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Do You Need To Be A Historian To Write Historical Novels? by Mary Nichols

I write historical novels, but I make no claim to be a historian in the academic sense. I am sure I am not unique in saying I hated history at school. All those dates and wars and politics left me cold. It was the only subject of the those I took for School Certificate that I failed. Why then, did I end up writing historical novels?

Two people had a lasting influence on me. The first was my father. He was Dutch, so English was his second language, but he was meticulous in its use and would brook no sloppiness in his children. He maintained reading was the best way to learn and subscribed to a book club which produced classics like: Lorna Doone, Wuthering Heights, Jane Eyre, Uncle Tom’s Cabin, Tom Jones, Gulliver’s Travels, The Woman in White, Barchester Towers, etc, plus the complete works of Shakespeare, and I was encouraged to read them at a very early age, long before I could understand what they were all about. It was no hardship. I was an avid reader and read everything I could lay my hands on whether it was suitable reading for a child or not. I think these books coloured my writing style. I was told by one editor, that my ‘voice’ didn’t work well with a contemporary novel and I ought to stick to historical.

The second great influence was my grandmother. I was sent to stay with her during the Second World War and spent some of my most formative years in the country, living on a small holding with no electricity, gas, main drains, sewerage or telephone, just four walls, a roof and a few acres of land.  The loo was down the garden, the bath hung on a hook on the back place wall and the cooking was done on the kitchen range.  When it got dark we sat by the light of an oil lamp and lit our way to bed with a candle.

Grandma was an indomitable lady who was midwife, nurse and confidante to the whole village of Necton in Norfolk from before the first World War until the coming of the National Health Service in 1948.  She was not unique in what she did, there were thousands of women doing the same job. They were referred to as ‘the handywoman’ or ‘the woman you sent for.’  And when she was sent for, she always went, whatever the time of day or night.

She was a fund of stories and when she began with, ‘That time o’ day…’, she wasn’t talking about hours and minutes but times gone by and I knew there was a story coming. She was the soul of discretion so I never heard much about her work, which was probably not fit for childish ears in any case, but about her early life and times. She told me she had run away from home when she was eight.  Her mother had died in childbirth and as the eldest of four girls, she was expected to help in the running of the home.  ‘I  didn’t reckon a lot to that,’ she told me. She walked the four miles from her home in Swaffham to Necton where her grandparents had a brickmaking business. They told her she could stay on condition she helped make the bricks. She never went to school again.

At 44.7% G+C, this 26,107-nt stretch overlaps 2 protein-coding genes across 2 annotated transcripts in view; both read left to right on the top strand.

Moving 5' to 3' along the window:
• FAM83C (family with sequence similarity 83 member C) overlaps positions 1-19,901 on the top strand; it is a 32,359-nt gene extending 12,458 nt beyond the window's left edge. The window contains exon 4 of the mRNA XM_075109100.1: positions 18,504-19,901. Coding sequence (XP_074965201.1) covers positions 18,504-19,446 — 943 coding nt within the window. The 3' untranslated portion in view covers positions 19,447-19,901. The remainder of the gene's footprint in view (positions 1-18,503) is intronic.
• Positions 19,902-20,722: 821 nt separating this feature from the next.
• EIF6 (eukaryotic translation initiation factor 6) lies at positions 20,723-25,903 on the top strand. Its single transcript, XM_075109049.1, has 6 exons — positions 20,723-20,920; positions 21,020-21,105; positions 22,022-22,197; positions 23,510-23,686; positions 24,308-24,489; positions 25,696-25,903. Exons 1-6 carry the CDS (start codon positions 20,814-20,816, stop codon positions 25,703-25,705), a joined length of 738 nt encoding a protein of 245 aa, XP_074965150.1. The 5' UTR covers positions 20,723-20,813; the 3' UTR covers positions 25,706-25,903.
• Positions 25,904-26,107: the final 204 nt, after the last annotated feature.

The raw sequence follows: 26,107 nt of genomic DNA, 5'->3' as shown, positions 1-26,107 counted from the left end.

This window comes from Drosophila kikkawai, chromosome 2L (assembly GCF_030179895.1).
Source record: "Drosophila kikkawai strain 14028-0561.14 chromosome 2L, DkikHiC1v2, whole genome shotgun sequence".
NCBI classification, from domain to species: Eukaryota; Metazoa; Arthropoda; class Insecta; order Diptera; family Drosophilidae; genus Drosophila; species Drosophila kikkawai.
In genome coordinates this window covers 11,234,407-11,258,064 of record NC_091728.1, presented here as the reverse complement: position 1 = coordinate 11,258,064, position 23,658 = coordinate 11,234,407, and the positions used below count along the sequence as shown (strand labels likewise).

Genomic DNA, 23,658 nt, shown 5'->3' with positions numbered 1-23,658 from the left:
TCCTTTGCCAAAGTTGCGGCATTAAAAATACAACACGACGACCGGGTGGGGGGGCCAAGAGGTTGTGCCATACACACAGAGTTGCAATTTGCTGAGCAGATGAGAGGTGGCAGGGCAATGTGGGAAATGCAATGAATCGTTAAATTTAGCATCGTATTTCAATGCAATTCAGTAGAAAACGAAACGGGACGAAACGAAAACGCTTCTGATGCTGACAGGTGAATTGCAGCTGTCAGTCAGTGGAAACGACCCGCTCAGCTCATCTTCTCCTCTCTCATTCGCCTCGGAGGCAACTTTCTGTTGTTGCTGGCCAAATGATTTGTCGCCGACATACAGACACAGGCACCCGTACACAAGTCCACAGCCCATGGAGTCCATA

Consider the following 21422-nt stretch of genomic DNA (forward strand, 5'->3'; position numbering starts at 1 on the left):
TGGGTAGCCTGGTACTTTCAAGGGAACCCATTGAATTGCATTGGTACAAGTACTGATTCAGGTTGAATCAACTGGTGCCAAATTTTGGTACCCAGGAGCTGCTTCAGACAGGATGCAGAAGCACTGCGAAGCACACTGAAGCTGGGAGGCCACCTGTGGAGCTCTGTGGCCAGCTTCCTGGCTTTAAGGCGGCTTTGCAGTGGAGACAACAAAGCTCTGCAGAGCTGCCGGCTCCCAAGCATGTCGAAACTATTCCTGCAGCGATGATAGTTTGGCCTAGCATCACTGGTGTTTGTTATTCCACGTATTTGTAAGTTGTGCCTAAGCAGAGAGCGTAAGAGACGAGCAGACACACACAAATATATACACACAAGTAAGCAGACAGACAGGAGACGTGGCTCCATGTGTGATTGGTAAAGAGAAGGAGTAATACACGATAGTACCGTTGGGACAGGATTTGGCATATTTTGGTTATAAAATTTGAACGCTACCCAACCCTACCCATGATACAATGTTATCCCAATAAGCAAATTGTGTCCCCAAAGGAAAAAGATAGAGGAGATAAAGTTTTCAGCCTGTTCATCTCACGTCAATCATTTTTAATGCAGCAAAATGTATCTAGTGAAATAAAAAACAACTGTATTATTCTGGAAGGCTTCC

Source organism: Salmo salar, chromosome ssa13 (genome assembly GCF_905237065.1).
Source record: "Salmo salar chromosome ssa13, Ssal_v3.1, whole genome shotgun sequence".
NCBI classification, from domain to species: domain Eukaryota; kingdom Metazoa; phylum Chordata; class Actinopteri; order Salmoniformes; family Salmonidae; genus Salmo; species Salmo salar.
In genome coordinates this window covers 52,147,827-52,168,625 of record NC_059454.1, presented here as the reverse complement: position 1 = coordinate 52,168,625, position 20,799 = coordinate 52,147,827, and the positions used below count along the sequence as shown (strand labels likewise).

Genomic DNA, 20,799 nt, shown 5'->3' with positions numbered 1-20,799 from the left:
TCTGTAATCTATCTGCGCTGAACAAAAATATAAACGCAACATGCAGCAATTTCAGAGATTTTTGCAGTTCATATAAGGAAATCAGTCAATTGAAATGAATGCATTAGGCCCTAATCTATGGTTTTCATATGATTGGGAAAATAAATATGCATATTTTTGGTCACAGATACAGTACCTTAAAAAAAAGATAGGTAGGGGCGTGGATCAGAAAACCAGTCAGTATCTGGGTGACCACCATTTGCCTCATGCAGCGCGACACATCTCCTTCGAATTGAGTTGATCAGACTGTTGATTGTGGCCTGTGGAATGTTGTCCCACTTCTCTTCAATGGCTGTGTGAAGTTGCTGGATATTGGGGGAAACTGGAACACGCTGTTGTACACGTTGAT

I heard about making bricks, my grandfather’s work as a shepherd, their disastrous wedding day told with the humour that never left her, my mother’s illness as an infant, helping the doctor take out a child’s tonsils on the window sill of a cottage during an earthquake, about the first World War and the Zeppelins. I soaked them all up. What she was telling me was social history, made more interesting because it was told by someone I knew and loved. Later, I wrote her biography, The Mother of Necton.

It was only a short step from listening to stories of times past to reading about them and then to writing my own, though success in writing took some years, a lot of hard work and dogged persistence. Whether the history came first or the need to write, I can’t tell, but both have served me well over the years.

So the answer to my own question is, no, you don’t need to be a historian to write historical novels.


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The Summer HouseThe FountainThe Kirilov StarThe Girl on the Beach     A Name of Her Own (Tender Ties Historical Series)The Mathematics of LoveThe Dressmaker

Writing Historical Novels

5 Comments Post a comment
  1. Great post. I too hated history at school, and that stayed with me until only recently.

    I think it’s more of a disadvantage to be a historian, given some of the novels I’ve read written by academics. No names 🙂

    January 19, 2013
  2. I loved history at school, but it was a bit like being a detective – asking yourself what the evidence showed really happened (and, with a good teacher, WHY) rather than what it felt like to live then. What it was like was always the missing dimension.

    So grateful to novelists like Mary Nichols who bring a sense of warmth and common humanity to stories set in the past.

    Of course, that has to be an added skill for academic historians. Not surprising if they don’t all share it.

    January 20, 2013
  3. Great post, Mary. Thanks.

    January 21, 2013
  4. I’m an historical novelist too, Mary – your article reminded me of my childhood even though it was much later than yours. My gran told stories about her early life – giving me a picture of how life was lived pre WW1. Like you, I read all the classics, whether I understood them or not – a great grounding for a writer, historical or not. And like you, I’m more comfortable writing about the past than the present. Besides – there’s nothing new, history just keeps on repeating itself!

    February 1, 2013

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